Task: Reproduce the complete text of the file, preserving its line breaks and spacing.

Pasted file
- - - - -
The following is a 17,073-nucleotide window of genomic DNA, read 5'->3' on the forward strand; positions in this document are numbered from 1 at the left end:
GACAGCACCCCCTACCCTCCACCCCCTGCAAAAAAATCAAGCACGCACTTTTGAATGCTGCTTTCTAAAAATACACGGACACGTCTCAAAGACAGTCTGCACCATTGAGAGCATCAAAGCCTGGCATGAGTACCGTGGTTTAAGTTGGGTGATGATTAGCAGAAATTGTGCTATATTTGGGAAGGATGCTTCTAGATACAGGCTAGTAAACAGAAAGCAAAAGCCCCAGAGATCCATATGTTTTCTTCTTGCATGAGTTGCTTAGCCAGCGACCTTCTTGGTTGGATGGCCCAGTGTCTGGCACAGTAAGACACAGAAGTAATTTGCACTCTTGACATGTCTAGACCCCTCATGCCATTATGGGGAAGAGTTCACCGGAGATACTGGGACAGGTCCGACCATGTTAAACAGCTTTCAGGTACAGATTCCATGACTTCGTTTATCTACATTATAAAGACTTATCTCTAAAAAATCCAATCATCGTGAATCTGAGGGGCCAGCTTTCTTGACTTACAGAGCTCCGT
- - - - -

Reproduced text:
The following is a 17,073-nucleotide window of genomic DNA, read 5'->3' on the forward strand; positions in this document are numbered from 1 at the left end:
GACAGCACCCCCTACCCTCCACCCCCTGCAAAAAAATCAAGCACGCACTTTTGAATGCTGCTTTCTAAAAATACACGGACACGTCTCAAAGACAGTCTGCACCATTGAGAGCATCAAAGCCTGGCATGAGTACCGTGGTTTAAGTTGGGTGATGATTAGCAGAAATTGTGCTATATTTGGGAAGGATGCTTCTAGATACAGGCTAGTAAACAGAAAGCAAAAGCCCCAGAGATCCATATGTTTTCTTCTTGCATGAGTTGCTTAGCCAGCGACCTTCTTGGTTGGATGGCCCAGTGTCTGGCACAGTAAGACACAGAAGTAATTTGCACTCTTGACATGTCTAGACCCCTCATGCCATTATGGGGAAGAGTTCACCGGAGATACTGGGACAGGTCCGACCATGTTAAACAGCTTTCAGGTACAGATTCCATGACTTCGTTTATCTACATTATAAAGACTTATCTCTAAAAAATCCAATCATCGTGAATCTGAGGGGCCAGCTTTCTTGACTTACAGAGCTCCGT